One Long River lowest of popular Song: Notes on Wonder sale

One Long River lowest of popular Song: Notes on Wonder sale

One Long River lowest of popular Song: Notes on Wonder sale

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From a "born storyteller" (Seattle Times), this playful and moving bestselling book of essays invites us into the miraculous and transcendent moments of everyday life.

When Brian Doyle passed away at the age of sixty after a bout with brain cancer, he left behind a cult-like following of devoted readers who regard his writing as one of the best-kept secrets of the twenty-first century. Doyle writes with a delightful sense of wonder about the sanctity of everyday things, and about love and connection in all their forms: spiritual love, brotherly love, romantic love, and even the love of a nine-foot sturgeon.

At a moment when the world can sometimes feel darker than ever, Doyle''s writing, which constantly evokes the humor and even bliss that life affords, is a balm. His essays manage to find, again and again, exquisite beauty in the quotidian, whether it''s the awe of a child the first time she hears a river, or a husband''s whiskers that a grieving widow misses seeing in her sink every morning. Through Doyle''s eyes, nothing is dull.

David James Duncan sums up Doyle''s sensibilities best in his introduction to the collection: "Brian Doyle lived the pleasure of bearing daily witness to quiet glories hidden in people, places and creatures of little or no size, renown, or commercial value, and he brought inimitably playful or soaring or aching or heartfelt language to his tellings." A life''s work, One Long River of Song invites readers to experience joy and wonder in ordinary moments that become, under Doyle''s rapturous and exuberant gaze, extraordinary.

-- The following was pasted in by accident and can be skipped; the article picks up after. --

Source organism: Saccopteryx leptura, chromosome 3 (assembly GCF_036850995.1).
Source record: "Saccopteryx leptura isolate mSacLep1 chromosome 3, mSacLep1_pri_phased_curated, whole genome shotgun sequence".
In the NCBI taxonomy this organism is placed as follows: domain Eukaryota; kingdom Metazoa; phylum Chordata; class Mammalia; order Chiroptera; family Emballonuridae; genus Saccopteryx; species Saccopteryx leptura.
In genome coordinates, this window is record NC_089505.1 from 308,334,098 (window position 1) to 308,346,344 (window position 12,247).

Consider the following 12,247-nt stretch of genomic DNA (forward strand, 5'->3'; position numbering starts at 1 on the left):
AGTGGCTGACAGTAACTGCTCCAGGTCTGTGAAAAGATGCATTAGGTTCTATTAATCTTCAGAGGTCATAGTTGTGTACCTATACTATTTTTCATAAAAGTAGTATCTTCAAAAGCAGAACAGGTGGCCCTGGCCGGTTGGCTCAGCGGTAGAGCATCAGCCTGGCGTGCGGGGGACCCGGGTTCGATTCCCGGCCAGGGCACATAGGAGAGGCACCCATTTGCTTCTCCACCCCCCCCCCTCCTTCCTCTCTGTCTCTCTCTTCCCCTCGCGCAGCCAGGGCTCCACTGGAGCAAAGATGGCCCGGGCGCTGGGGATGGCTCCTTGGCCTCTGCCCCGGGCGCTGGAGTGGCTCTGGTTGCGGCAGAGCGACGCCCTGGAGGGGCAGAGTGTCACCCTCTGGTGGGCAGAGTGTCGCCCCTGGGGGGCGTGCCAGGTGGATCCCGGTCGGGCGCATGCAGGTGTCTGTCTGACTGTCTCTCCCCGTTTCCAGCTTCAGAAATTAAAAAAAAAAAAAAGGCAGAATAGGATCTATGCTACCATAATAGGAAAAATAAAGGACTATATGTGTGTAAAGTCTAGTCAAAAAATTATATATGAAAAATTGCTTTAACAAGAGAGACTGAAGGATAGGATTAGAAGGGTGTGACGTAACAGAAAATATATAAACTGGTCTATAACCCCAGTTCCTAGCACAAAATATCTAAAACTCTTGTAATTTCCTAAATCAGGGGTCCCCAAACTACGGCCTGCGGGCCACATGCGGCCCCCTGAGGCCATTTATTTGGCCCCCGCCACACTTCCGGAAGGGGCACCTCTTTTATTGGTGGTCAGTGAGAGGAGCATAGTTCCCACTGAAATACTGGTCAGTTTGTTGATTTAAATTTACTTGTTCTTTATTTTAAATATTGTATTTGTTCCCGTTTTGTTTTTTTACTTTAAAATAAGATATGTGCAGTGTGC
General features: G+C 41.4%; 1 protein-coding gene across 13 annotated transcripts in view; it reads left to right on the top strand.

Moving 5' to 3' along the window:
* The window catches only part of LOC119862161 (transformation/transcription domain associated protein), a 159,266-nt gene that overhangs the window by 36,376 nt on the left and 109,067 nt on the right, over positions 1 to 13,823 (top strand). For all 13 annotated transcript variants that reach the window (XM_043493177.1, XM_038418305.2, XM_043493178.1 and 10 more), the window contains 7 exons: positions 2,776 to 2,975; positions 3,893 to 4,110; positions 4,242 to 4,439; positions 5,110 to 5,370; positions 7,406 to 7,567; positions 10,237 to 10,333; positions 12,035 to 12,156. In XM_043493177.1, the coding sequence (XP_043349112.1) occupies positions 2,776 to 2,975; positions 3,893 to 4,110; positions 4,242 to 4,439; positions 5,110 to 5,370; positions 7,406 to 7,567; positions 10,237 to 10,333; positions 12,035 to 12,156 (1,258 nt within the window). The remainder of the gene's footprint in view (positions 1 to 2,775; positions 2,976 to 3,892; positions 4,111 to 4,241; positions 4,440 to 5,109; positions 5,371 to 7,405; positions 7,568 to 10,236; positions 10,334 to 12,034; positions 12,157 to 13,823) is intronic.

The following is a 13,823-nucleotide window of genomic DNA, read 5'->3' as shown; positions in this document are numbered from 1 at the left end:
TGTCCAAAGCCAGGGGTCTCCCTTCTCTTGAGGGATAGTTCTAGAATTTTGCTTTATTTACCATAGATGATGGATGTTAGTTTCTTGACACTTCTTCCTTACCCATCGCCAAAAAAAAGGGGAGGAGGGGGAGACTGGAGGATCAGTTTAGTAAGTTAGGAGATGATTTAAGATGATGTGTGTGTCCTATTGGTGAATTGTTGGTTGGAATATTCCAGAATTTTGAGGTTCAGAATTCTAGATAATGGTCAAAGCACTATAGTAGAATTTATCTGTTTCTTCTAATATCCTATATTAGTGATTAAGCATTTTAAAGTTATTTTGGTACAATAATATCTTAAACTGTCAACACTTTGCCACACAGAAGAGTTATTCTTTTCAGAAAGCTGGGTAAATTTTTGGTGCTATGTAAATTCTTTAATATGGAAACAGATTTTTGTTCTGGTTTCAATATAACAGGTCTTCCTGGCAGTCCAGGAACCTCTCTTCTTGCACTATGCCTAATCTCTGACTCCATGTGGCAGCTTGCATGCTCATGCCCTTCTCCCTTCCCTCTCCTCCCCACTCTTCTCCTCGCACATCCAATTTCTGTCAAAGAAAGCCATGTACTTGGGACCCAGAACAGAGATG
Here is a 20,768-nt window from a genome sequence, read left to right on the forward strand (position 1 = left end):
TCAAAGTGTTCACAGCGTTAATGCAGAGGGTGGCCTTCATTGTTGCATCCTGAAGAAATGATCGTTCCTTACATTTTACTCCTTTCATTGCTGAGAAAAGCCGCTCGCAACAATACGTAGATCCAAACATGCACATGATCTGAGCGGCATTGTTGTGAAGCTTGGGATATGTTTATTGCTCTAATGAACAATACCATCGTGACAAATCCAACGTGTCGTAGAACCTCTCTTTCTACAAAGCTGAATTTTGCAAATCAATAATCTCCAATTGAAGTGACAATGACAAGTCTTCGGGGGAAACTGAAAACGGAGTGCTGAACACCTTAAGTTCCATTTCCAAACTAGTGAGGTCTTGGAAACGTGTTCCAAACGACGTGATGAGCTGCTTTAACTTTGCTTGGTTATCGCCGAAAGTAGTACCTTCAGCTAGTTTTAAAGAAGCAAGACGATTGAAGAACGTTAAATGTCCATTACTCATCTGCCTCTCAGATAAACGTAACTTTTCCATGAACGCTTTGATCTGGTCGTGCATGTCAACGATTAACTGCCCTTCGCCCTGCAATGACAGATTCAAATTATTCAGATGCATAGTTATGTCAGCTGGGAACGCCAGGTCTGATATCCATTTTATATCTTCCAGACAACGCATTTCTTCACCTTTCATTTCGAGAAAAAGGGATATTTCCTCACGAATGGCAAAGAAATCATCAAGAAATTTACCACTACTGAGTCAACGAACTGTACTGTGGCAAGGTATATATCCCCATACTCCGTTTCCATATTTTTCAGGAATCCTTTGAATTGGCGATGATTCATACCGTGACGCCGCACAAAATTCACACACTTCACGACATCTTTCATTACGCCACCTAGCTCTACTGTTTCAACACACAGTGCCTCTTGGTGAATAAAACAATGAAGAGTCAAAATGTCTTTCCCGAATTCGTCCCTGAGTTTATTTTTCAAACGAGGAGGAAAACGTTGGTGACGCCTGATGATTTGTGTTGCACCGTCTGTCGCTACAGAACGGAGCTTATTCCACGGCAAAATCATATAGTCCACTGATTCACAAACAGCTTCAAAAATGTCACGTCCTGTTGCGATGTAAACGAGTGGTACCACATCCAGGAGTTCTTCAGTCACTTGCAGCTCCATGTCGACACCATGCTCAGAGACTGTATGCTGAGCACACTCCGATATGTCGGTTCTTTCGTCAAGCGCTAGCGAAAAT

Review

"Astonishing... gorgeous... Doyle was a writer ''made of love and song and amusement.'' Every living thing intrigued him and was worthy of his powerful capacity for study and his equally powerful capacity for celebration."― Margaret Renkl, New York Times

"Brian Doyle took on the everyday and he suffused it, every last drop of it, with a redefining soulfulness... This posthumous collection will leave you marveling and wiping away the occasional tear. Certainly you will spill ink on its pages---starring and underlining, sprinkling exclamations up and down the margins... Over and over, Doyle''s musings are canticles of joy, punctuated with occasional double-shots of heartbreak and humility. It''s the textured layering, the leap from shadow to light, that keeps the reader alert, and ever absorbing. Always, emphatically, there comes wisdom; it''s a signature move, one you can count on. Have your pens aimed and ready. It''s a gospel of the ordinary, the shoved-aside, the otherwise overlooked. And at the heart of it, that ineffable and necessary unction, a holiness you can all but hold in your palms."― Barbara Mahany, Chicago Tribune

"A final collection of Doyle''s lyrical, sometimes mystical pieces about life and its gifts. Doyle often used his Catholicism to explore the human and natural worlds, but this is perhaps the most generous, universal ''religious writing'' you''ll ever read."― Bethanne Patrick, Washington Post

"Both ecstatic and sober...This posthumous collection dances on the edge of mortality, tossing out exaltations and questions, and offering a fresh, playful, slant on spiritual writing...a celebration of life, love, and waking each day."― Jane Ciabattari, BBC